How I became a Phoenix Rising – My story

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There were days that my own journey felt incredibly overwhelming to me and it’s one of those things that at times scared the piss out of me.

Get Ready for a long read!

My life started off on a rough note when I was placed into foster care at the age of 2, with my younger brother (he’s 2 years younger than me).

I spent 14 years in the foster care system, 2 group homes, and 1 foster family, never nearing the phase of adoption.

During the times with my foster family (age 6-13), life was awesome and life was incredibly messed up.

I was molested by my mother’s boyfriend.

I was abused by my foster parents (physical, verbal and emotional abuse). There were many of days I came up with my things being thrown on the floor, being yelled yet for not talking about my problems and that I would be nothing – a worthless whore and an alcoholic.

The foster family separated me from my brother when I was 13 because I was a bad influence. In other words, I tried alcohol and a cigarette for the first time, wrote in my diary and was deemed a bad influence.

But when you met me, I had a perfect life and not a single problem in the world. I was happy, at least that is what I portrait. And I made up stories.

Stories I believed would give me the attention I craved and made me fit into the world. And that is how I lived my life.

Trying to fit in into the world where I felt completely lost.

When I ended up in the last group home, I lost my way. Sex, Drugs, and Music became my life, and every day after school, I would meet up with my friends, get high or drunk because it is what we did and that is how I fit in.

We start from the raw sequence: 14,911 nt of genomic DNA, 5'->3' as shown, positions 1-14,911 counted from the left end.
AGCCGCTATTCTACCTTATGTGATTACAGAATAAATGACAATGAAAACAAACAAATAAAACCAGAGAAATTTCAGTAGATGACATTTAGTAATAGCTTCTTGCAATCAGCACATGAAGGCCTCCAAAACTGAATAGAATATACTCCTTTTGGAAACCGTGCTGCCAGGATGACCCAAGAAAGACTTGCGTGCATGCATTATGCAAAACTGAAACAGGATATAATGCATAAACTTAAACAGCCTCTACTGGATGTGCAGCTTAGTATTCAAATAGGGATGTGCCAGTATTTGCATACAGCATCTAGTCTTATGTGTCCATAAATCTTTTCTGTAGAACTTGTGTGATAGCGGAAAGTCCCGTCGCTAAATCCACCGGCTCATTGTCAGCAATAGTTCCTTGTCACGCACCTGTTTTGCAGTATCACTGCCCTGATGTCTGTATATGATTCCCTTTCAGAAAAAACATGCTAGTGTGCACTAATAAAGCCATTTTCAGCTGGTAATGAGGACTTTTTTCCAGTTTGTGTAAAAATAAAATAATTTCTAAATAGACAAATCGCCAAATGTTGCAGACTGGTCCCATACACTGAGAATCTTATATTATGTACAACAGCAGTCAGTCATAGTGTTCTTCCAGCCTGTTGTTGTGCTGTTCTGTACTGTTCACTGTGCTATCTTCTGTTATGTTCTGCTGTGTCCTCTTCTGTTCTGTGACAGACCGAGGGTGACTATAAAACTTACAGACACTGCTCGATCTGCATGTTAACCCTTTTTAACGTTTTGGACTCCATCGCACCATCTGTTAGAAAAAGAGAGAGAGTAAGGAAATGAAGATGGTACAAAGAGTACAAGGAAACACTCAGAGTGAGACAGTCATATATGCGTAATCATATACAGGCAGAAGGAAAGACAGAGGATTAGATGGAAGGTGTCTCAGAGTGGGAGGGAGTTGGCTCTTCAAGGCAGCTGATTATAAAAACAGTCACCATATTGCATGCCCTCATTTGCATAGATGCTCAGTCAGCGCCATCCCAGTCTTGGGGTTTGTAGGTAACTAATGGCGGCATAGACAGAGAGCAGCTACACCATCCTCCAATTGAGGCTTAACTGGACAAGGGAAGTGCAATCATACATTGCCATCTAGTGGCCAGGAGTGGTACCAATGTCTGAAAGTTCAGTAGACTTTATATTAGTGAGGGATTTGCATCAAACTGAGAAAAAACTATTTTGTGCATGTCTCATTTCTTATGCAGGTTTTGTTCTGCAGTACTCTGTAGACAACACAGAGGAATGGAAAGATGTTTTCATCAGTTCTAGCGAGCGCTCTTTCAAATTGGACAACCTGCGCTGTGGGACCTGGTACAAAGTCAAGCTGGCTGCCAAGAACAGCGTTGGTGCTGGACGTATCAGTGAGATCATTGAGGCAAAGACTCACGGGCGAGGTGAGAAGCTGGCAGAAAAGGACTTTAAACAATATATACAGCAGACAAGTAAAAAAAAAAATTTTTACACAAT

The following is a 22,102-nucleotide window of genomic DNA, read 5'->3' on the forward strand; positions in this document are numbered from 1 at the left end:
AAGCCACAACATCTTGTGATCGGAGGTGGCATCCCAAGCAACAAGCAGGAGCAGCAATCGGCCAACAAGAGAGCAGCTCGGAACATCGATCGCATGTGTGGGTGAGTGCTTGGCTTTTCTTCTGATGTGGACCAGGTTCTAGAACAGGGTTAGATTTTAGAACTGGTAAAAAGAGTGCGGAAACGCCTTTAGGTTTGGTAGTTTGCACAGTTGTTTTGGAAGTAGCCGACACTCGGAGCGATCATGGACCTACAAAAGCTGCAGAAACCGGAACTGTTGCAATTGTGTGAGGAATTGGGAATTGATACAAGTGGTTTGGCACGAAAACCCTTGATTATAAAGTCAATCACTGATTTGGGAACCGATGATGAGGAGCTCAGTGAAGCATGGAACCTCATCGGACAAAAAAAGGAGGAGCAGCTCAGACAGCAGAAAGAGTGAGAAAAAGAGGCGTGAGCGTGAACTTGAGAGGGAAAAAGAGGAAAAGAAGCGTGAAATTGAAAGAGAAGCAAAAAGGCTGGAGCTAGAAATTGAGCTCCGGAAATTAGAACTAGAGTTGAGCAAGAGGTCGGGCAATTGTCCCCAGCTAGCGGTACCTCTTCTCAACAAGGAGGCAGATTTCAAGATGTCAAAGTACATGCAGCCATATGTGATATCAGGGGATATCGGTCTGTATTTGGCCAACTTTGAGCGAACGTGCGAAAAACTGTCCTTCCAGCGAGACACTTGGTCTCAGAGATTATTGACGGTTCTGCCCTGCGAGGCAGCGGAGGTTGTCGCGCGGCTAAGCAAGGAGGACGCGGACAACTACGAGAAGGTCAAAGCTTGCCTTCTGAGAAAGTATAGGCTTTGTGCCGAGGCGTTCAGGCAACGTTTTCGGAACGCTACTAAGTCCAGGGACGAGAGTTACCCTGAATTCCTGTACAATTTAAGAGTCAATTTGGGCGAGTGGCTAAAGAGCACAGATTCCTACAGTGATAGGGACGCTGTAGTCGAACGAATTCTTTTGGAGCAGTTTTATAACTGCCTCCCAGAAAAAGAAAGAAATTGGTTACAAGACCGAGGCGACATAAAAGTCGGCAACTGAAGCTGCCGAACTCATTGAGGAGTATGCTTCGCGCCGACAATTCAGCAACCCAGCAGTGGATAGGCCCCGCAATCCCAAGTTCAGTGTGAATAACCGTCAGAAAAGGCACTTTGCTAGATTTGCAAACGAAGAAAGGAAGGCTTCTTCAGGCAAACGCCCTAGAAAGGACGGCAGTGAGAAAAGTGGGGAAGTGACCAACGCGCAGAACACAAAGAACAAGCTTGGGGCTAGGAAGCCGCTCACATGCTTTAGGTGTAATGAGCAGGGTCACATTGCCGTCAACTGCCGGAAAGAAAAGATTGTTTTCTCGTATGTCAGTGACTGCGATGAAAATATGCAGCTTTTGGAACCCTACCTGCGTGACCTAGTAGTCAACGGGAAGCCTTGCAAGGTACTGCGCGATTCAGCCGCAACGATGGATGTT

Being a misfit. A teenage rebel.

When I was 14 years old, one of my social workers pulled me aside and told me:

Petra, you are not stupid. You can graduate high school and become anything you want to be.

It was just the words I needed, to help me go from failing at school to graduating at 15 with top grades. I landed the job I wanted (Veterinarian Assistant) and started working and learning the trade.

3 months into the job, I decided it is a great idea to move in with my mother because I didn’t have to have rules anymore. And she was my mother!

3 months after that I quit my job because my physical health couldn’t keep up with the demand of the long hours and I returned to partying.

I met my now ex-husband in May of 91, officially were a couple in July and in October I was pregnant with our first child. The challenge, he was an American Soldier and I was a German girl believing in him to rescue me.

As life would have it, he returned to the states while I carried our child and gave birth to him, always believing that he would return one day. Instead, I ended up flying to the United States with our 8-month old son, but not to be with him (at first).

When my Visa was about up, I stopped to visit him, we rekindled and got married.

The challenge was that he always asked me what I was thinking, that I am not being vulnerable enough and that I don’t stand up for what I believed it. I believed I was being me all the time, and I couldn’t see that I truly was hiding parts of myself.

I simply didn’t know how to unlock the thoughts and feelings I had and share them with the people I loved.

And it’s taken me years to find that voice and go after what I wanted. I always talked about the things I would do one day – but one day seemed so far away.

We had a few more kids together and a college degree in the making, because I was all in supporting my then husband by doing the bookkeeping/accounting – something I am apparently good at. It was on again and off again, we tried but just couldn’t figure out this whole marriage thing both bringing the challenges.